Compounding their control over these important institutions, it is clear that the conservative religious forces opposed to President Khatami's reform agenda also maintain strong links with and influence over Iran's extensive internal security apparatus, notably the powerful Ministry of Intelligence.
Perhaps stung by Khatami's supporters' victory in the February 2000 election and threatened by an increasingly inquisitive and combative press, the conservatives have mounted an increasingly effective counteroffensive against the proponents of reform. In particular, they have used their dominance within the judiciary and the Council of Guardians to rein in and smother what had emerged as the engine of reform, the new, independent newspapers and journals. In little more than a year, the courts, under the control of the conservatives, have closed down more than thirty independent newspapers and journals, and sentenced at least twenty leading journalists, editors and publishers to prison terms.
The independent press was a particularly important target as it had emerged as the major mobilizing force for the reform movement during the first years after President Khatami's election. Writers and thinkers initiated debates about a broad range of subjects previously considered taboo in the Islamic Republic, including the role of the Supreme Leader and the place of the clergy in government and politics. Independent newspapers and journals carried exposés of corruption and the involvement of senior religious and government officials in illegal political violence as well as discussion about the role of women in society. The Majles also sought to amend the law to allow greater press freedom, only for this to be blocked by the Supreme Leader, Ayatollah Ali Khamene'i, and the Council of Guardians, on the grounds that such a change would be "un-Islamic."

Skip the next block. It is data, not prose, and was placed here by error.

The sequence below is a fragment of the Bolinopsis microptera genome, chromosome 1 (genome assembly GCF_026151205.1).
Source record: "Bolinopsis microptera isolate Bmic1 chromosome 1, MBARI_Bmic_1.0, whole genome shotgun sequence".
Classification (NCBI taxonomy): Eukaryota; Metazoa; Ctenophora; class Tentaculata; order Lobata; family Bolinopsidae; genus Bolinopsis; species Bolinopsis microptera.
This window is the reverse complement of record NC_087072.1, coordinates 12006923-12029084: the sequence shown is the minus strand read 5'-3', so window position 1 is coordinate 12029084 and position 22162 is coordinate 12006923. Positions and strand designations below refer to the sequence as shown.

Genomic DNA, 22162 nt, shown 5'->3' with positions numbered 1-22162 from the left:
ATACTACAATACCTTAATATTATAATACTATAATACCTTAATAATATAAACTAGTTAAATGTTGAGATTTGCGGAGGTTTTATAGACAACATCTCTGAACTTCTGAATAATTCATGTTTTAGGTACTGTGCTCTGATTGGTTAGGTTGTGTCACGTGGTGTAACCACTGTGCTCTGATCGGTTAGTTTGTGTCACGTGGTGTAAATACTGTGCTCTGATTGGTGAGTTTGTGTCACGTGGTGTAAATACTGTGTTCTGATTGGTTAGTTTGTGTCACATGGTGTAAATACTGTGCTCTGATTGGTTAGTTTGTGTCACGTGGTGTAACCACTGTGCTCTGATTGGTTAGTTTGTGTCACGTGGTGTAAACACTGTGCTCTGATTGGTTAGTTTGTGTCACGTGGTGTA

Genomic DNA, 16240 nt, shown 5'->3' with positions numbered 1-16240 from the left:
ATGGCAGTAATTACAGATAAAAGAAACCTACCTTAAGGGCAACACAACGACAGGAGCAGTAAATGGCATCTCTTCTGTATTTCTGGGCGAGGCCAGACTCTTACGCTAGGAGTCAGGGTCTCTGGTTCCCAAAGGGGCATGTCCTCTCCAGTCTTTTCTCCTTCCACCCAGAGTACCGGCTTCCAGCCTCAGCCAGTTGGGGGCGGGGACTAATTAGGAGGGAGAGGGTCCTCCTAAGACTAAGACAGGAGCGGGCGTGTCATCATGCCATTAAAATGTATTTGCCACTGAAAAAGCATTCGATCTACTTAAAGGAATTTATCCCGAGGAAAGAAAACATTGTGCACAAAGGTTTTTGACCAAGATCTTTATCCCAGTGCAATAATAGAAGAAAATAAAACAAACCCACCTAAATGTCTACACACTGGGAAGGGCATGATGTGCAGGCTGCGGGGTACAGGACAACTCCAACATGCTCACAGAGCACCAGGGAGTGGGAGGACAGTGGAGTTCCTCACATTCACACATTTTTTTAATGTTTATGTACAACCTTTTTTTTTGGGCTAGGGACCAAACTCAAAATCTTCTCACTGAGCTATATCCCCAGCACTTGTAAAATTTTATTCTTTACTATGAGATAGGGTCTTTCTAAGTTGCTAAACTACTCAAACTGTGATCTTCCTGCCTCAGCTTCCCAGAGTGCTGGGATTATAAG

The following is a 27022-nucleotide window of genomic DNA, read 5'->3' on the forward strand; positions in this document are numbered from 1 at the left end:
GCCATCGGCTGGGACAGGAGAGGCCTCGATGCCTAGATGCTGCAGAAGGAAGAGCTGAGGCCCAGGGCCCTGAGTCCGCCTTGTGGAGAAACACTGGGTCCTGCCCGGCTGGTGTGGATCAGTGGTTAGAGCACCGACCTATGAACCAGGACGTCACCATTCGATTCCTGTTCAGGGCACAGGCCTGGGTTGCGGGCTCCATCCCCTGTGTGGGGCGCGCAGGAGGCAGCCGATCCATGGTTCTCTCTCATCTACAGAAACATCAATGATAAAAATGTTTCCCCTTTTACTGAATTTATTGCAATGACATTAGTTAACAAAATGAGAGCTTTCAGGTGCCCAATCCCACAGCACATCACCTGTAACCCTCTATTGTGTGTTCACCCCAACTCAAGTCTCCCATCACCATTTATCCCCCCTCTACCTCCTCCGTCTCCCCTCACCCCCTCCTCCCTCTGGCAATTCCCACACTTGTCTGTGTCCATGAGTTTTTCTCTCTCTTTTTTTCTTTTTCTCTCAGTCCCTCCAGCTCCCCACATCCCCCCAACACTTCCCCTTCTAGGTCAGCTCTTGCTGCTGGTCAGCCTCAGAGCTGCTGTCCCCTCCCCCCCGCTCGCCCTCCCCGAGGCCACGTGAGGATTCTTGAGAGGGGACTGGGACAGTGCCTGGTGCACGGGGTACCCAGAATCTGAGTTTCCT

But the fallout from the factional struggle has extended far beyond the press. Allies of President Khatami have been forced out of their positions in government, and some have been tried and imprisoned. Khatami's efforts to normalize relations with Europe and the West have also been undermined by high-profile prosecutions of members of religious minorities and of Iranians who participated in an international conference in Berlin. Most recently, the conservatives have turned their attention to intellectuals and political activists who advocate reform, at least twenty of whom have now been detained without trial or jailed after unfair legal proceedings.